Who Was First?

The first commercial computer was the Ferranti Mark 1, built by Ferranti and delivered to the University of Manchester in February 1951 and was used primarily for scientific research.



The LEO I main control panel. Circa 1951.

The LEO I (Lyons Electronic Office I) was the first computer used for commercial business applications. In October 1947, the directors of J. Lyons & Company, a British catering company famous for its teashops but with strong interests in new office management techniques, decided to take an active role in promoting the commercial development of computers. The LEO I computer became operational in April 1951 and ran the world’s first regular routine office computer job. On 17 November 1951, the J. Lyons & Company began weekly operation of a bakery valuations job on the LEO. This was the first business application to go live on a stored program computer.

Modeled closely on the Cambridge EDSAC, LEO I ran its first business application in 1951. In 1954 Lyons formed LEO Computers Ltd to market LEO I and its successors LEO II and LEO III to other companies. LEO Computers eventually became part of English Electric Company (EELM) and then International Computers Limited (ICL) and ultimately Fujitsu. LEO series computers were still in use until 1981.

Technical description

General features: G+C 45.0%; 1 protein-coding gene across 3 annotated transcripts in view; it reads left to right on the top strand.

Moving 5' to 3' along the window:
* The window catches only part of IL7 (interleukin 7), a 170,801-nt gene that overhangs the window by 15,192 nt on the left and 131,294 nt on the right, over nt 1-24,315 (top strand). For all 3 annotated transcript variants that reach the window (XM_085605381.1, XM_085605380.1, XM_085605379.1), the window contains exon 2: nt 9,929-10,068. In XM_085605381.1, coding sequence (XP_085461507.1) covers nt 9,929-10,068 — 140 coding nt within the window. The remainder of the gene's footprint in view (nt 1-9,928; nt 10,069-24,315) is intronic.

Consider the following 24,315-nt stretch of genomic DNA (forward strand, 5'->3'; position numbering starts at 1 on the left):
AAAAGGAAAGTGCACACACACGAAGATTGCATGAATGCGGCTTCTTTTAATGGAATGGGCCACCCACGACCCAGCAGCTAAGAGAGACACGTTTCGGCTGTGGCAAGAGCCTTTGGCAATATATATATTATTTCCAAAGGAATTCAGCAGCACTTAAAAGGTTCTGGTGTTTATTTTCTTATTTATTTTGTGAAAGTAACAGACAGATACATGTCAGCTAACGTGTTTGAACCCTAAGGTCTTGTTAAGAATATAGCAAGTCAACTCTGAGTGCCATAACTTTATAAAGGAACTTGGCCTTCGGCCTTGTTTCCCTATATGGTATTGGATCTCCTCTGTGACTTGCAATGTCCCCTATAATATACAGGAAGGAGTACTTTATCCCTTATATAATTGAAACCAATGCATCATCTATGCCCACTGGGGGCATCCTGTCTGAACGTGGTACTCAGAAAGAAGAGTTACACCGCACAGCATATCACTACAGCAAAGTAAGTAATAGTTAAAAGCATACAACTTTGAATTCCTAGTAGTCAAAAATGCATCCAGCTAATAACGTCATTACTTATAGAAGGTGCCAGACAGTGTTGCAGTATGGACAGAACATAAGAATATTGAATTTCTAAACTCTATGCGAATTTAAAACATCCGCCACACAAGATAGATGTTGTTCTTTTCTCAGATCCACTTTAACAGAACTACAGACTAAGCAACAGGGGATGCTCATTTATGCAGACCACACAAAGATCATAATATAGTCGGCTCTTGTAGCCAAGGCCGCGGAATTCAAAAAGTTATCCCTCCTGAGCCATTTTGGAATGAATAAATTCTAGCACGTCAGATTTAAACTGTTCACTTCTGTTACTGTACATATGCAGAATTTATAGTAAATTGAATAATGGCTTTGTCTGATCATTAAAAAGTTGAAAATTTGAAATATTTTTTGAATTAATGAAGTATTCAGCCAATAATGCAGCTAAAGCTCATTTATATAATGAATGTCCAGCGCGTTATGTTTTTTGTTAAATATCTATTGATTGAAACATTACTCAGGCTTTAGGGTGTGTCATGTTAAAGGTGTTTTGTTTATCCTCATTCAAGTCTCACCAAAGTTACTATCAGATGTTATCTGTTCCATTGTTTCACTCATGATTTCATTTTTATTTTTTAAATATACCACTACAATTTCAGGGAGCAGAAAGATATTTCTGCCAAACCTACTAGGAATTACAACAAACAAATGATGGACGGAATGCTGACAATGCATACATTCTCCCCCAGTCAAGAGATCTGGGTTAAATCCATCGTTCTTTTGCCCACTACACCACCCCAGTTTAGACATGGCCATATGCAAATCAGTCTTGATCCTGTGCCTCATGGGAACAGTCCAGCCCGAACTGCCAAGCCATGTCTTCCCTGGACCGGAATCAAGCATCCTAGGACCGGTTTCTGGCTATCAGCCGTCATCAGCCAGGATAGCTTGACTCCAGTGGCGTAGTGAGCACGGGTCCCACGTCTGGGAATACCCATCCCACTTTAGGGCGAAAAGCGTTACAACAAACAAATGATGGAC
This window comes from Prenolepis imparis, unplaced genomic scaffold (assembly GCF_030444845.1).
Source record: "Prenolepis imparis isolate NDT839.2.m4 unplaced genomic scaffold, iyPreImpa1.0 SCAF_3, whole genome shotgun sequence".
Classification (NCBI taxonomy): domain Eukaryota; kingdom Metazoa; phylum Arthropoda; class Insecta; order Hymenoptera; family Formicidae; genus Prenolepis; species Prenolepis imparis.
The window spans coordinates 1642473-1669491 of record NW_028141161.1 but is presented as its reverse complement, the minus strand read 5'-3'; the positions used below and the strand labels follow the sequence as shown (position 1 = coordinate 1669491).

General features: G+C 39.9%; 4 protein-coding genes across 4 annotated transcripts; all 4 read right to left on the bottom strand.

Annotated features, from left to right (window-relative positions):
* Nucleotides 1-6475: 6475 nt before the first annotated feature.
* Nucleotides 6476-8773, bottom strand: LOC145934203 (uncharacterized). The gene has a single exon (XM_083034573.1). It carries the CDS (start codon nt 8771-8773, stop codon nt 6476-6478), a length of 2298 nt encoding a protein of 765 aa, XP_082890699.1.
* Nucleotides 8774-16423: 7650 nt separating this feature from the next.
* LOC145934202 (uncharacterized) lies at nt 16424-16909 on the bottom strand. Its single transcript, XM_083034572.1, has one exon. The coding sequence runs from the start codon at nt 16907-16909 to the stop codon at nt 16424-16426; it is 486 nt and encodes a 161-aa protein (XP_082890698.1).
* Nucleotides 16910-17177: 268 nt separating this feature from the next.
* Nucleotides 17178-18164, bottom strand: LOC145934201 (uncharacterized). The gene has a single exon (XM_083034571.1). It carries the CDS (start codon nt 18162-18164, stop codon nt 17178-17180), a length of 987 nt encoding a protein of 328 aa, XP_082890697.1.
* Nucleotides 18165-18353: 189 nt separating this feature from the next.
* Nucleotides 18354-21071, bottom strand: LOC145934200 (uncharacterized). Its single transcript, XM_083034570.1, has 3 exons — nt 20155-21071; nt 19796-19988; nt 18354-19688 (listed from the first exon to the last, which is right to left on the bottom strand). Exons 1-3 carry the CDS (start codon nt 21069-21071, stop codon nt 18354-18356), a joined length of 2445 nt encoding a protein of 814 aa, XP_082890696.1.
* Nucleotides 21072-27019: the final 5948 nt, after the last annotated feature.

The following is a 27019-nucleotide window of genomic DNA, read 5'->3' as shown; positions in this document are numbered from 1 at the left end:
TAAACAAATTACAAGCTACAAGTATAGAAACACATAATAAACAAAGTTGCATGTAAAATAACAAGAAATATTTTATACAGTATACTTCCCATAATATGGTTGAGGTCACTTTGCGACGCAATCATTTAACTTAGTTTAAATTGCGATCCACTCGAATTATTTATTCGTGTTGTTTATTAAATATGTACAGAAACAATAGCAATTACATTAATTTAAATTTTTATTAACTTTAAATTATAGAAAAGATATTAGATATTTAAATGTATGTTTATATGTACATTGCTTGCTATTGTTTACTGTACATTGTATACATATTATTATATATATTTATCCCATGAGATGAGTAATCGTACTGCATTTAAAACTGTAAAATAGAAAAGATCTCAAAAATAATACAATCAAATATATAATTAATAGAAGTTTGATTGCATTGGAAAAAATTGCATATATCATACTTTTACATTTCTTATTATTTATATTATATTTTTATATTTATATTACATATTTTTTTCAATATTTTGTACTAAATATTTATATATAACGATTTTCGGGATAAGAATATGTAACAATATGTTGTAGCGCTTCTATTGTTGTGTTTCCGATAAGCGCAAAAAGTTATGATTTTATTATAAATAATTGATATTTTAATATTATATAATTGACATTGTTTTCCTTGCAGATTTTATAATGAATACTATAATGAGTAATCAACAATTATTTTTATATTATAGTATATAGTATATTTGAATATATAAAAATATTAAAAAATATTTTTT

LEO I’s clock speed was 500 kHz, with most instructions taking about 1.5 ms to execute. To be useful for business applications, the computer had to be able to handle a number of data streams, input and output, simultaneously. Therefore, its chief designer, Dr. John Pinkerton, designed the machine to have multiple input/output buffers. In the first instance, these were linked to fast paper tape readers and punches, fast punched card readers and punches, and a 100 line a minute tabulator. Later, other devices, including magnetic tape, were added. Its ultrasonic delay line memory based on tanks of mercury, with 2K (2048) 35-bit words (i.e., 8¾ K bytes), was four times as large as that of EDSAC.



UNIVAC demo.
Harold Sweeney (left) and J. Presper Eckert (center) of Remington Rand demonstrating the U.S. Census Bureau’s UNIVAC computer for CBS reporter Walter Cronkite (right).

The first UNIVAC (UNIVersal Automatic Computer) was accepted by the United States Census Bureau on March 31, 1951, (although it was not delivered until a year later) and was dedicated on June 14 that year making it the first commercial computer installed in North America. Of historical note, a UNIVAC 1 owned by the US Atomic Energy Commission was used by CBS to predict the result of the 1952 presidential election. With a sample of just 1% of the voting population it famously predicted an Eisenhower landslide while the conventional wisdom favored Stevenson.

The UNIVAC was designed principally by J. Presper Eckert and John Mauchly, the inventors of the ENIAC. Design work was started by their company, Eckert–Mauchly Computer Corporation, and was completed after the company had been acquired by Remington Rand.

Remington Rand eventually sold 46 machines at more than $1 million each ($9.1 million in 2014 dollars). UNIVAC was the first “mass produced” computer. It used 5,200 vacuum tubes and consumed 125 kW of power. Its primary storage was serial-access mercury delay lines capable of storing 1,000 words of 11  decimal digits plus sign (72-bit words).